Tips for a gut-friendly holiday season (without spoiling the fun!)

Tips for a gut-friendly holiday season (without spoiling the fun!)

Ah holiday! Food, drinks, precious time with family and friends... As we fill up our social calendars, our minds fill with anticipation, and our bodies, well, they're just for the (bumpy) journey. 

Let's face it. Your gut health is probably the last thing you want to think about right now. Who has time to worry about gut microbes when you have gifts to buy and meals to plan? ! 

We get it. When you're having fun, health tends to lose its place at the top of the priority list. "But it's a holiday!" question. The way is that everything is fine until our health is back in our minds and everyday life is really good. 

Whether it's trying a new recipe or indulging in an old dish, changing your eating habits is a big part of the holidays. Add the stress of running around and you have the perfect solution to your tummy problems. 

The good news is that there is a way to make your cake edible, so to speak. As a gift to you, our team at Life-Space has found some sneaky ways to keep the holidays fun without sacrificing your gut health. 

Here’s how:

  1. A little goes a long way:You'll be happy to know that you don't need to sacrifice that weird glass of wine to take care of your gut. In fact, the polyphenols in red wine are not only antioxidants, but also serve as a prebiotic food source for beneficial bacteria. The trick - usually - is moderation. So if you choose to go with a pretty red meal, don't go over a 250ml glass. Unfortunately, the same evidence does not apply to other alcoholic beverages, although white wine has been associated with some modest benefits.[1] Fermented beverages like kombucha or kefir are good options for non-alcoholics. 
  2. Resistant starch is gentler on the tummy: Those with sensitive stomachs are probably all too familiar with the difficulty of navigating bread, pasta, cookies, cakes, and more on a carb-rich holiday menu. Thankfully, some carbohydrates are easier to digest than others. One such carbohydrate is called "resistant starch." Unlike fermentable oligosaccharides, disaccharides, monosaccharides, and polyols (AKA FODMAPS), which ferment rapidly in the gut, resistant starch ferments slowly. This helps limit gas production, which can lead to bowel distention and discomfort. Resistant starch can be found in a mix of grains, vegetables, and beans. Even baked potatoes are on the menu, just make sure to let them cool before serving to increase the resistant starch content.[2]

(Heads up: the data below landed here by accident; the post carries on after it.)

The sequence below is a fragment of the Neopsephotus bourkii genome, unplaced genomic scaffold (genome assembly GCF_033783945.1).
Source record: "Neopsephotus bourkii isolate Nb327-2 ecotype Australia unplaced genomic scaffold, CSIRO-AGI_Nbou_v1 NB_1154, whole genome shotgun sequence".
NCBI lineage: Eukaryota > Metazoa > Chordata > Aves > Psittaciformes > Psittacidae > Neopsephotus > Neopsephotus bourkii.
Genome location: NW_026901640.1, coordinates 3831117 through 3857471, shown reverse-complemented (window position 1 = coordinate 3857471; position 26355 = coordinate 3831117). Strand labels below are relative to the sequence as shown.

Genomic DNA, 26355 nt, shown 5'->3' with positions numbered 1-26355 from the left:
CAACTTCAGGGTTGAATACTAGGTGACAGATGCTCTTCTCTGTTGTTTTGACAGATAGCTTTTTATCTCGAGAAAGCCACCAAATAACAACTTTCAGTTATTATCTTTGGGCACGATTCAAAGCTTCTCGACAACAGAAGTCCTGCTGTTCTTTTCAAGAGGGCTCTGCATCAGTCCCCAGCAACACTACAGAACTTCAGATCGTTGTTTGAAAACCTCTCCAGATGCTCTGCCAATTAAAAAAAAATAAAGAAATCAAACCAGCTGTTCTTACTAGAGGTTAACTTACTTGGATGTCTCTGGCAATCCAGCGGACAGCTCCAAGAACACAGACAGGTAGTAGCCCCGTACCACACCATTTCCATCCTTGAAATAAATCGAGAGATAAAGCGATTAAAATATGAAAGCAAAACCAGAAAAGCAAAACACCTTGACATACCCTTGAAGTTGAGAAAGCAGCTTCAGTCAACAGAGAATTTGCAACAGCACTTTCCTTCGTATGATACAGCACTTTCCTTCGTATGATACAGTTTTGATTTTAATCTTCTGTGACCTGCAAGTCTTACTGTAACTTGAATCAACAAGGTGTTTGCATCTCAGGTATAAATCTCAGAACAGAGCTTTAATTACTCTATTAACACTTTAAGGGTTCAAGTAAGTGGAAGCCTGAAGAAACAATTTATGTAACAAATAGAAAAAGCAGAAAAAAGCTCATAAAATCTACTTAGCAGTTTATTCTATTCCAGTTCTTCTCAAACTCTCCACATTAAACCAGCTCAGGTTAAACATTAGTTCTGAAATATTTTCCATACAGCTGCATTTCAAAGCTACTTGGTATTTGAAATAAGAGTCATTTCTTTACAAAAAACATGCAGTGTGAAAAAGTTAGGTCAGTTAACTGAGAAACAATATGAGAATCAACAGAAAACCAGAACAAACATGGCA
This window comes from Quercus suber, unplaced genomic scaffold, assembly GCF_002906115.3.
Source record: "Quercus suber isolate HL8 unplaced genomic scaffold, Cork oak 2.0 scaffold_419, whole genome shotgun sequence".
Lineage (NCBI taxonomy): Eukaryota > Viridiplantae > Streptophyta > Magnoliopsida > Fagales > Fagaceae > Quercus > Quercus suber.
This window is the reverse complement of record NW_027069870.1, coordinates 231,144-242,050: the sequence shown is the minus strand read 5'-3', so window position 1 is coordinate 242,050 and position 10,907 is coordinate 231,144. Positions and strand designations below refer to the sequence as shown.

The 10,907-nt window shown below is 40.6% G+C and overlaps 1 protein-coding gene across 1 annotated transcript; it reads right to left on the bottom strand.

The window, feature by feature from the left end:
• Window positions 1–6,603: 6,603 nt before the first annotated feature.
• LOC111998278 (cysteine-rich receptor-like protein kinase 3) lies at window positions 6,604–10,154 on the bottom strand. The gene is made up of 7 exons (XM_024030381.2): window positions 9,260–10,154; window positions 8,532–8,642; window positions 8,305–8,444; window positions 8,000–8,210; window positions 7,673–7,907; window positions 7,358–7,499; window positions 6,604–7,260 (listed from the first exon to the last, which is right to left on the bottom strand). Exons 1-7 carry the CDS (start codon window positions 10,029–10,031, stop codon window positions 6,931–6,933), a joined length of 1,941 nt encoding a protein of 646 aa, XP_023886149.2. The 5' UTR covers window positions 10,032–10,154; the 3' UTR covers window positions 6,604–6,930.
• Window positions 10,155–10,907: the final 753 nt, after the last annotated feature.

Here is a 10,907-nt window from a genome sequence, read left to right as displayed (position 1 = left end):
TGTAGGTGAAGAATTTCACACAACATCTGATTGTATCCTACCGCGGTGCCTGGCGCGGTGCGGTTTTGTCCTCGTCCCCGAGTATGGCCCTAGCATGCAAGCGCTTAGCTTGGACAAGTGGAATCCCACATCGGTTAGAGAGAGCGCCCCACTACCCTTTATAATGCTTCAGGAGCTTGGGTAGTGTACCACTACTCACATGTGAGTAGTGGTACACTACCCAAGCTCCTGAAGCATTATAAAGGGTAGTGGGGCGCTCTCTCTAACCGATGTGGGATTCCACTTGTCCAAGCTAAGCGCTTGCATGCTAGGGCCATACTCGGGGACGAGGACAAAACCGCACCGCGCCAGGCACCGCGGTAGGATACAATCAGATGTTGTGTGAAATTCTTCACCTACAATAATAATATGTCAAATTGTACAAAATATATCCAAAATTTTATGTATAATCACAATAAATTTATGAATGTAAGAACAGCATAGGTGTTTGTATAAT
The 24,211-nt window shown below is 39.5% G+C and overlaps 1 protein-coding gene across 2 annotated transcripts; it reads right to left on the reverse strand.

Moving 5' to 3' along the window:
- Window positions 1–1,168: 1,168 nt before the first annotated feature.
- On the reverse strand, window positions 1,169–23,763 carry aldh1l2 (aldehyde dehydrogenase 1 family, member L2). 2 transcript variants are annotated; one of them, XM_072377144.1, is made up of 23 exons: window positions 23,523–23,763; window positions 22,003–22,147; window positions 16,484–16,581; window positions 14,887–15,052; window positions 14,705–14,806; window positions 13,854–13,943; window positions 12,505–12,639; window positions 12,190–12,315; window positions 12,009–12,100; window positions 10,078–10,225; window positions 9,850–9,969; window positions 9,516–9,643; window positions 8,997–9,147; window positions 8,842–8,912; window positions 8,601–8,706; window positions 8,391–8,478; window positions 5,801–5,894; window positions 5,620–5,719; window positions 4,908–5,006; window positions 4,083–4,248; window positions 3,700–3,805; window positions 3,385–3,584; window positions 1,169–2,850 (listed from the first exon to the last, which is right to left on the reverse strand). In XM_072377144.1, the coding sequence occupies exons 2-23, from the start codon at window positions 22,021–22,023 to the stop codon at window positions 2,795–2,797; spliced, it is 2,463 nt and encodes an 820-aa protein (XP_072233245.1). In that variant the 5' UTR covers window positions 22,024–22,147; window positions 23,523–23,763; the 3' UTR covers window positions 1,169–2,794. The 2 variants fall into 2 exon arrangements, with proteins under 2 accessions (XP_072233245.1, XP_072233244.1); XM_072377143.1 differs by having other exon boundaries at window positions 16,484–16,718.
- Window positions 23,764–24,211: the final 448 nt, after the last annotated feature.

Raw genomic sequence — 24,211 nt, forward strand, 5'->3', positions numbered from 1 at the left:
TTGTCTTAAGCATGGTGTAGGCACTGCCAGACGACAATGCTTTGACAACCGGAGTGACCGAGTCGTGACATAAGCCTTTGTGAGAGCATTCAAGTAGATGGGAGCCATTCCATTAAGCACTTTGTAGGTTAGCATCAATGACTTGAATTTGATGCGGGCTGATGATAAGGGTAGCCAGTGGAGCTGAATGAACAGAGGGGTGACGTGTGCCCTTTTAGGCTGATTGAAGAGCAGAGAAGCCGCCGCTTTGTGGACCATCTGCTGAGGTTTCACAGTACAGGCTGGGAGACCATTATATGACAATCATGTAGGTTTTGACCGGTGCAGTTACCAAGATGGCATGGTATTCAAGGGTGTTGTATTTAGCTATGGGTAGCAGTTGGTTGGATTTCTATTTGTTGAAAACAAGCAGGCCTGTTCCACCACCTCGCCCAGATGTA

1. Relax, have a laugh: The holidays are an opportunity to reset and recharge. It's easy to get caught up in a rush and forget to sit back and take a moment to appreciate the finer things in life. The problem with stress is that both the brain and the gut are affected, thanks to the so-called gut-brain axis. Studies have shown that stress can negatively impact gut ecology and function.[3] Taking the time to take care of your mental health may be just what your gut needs! 
  2. Probioticsfor gut health – Ever wondered which probiotics are considered best for gut health? Well, of course you are not alone, but unfortunately, there is no one-size-fits-all answer. Best Probiotics for Gut Health = Best Probiotics for Gut Health. Everyone has their own needs when it comes to maintaining a healthy gut microbiome, which can be influenced by factors such as diet, life stage, health status, and medications. That's why Life-Space offers a wide range of probiotic formulas to suit different life stages and deliver targeted benefits. * 
  3. Take an after-dinner stroll – While it may be tempting to take a nap after a large meal, it can increase the likelihood of developing gastric reflux.[4]Instead, doing moderate exercise, like walking around the block when you see your neighbor's Christmas lights, can help reduce the chance of reflux! 

At the end of the day, it's all about balance. Making a few simple tweaks can help you (and your gut) survive and thrive on vacation. 

Life-Space Team

*For individual health advice, please speak to your health professional.

[1] Le Roy CI, Wells PM, Si J, Raes J, Bell JT, Spector TD. Red wine consumption associated with increased gut microbiota α-diversity in 3 independent cohorts. Gastroenterology. 2020 Jan 1;158(1):270-

[2] Fuentes‐Zaragoza E, Sánchez‐Zapata E, Sendra E, Sayas E, Navarro C, Fernández‐López J, Pérez‐Alvarez JA. Resistant starch as prebiotic: A review. Starch‐Stärke. 2011 Jul;63(7):406-15.

[3] Foster JA, Rinaman L, Cryan JF. Stress & the gut-brain axis: regulation by the microbiome. Neurobiology of stress. 2017 Dec 1;7:124-36.

[4] Karim S, Jafri W, Faryal A, Majid S, Salih M, Jafri F, Hamid S, Shah HA, Nawaz Z, Tariq U. Regular post dinner walk; can be a useful lifestyle modification for gastroesophageal reflux. Journal of the Pakistan Medical Association. 2011;61(6):526.


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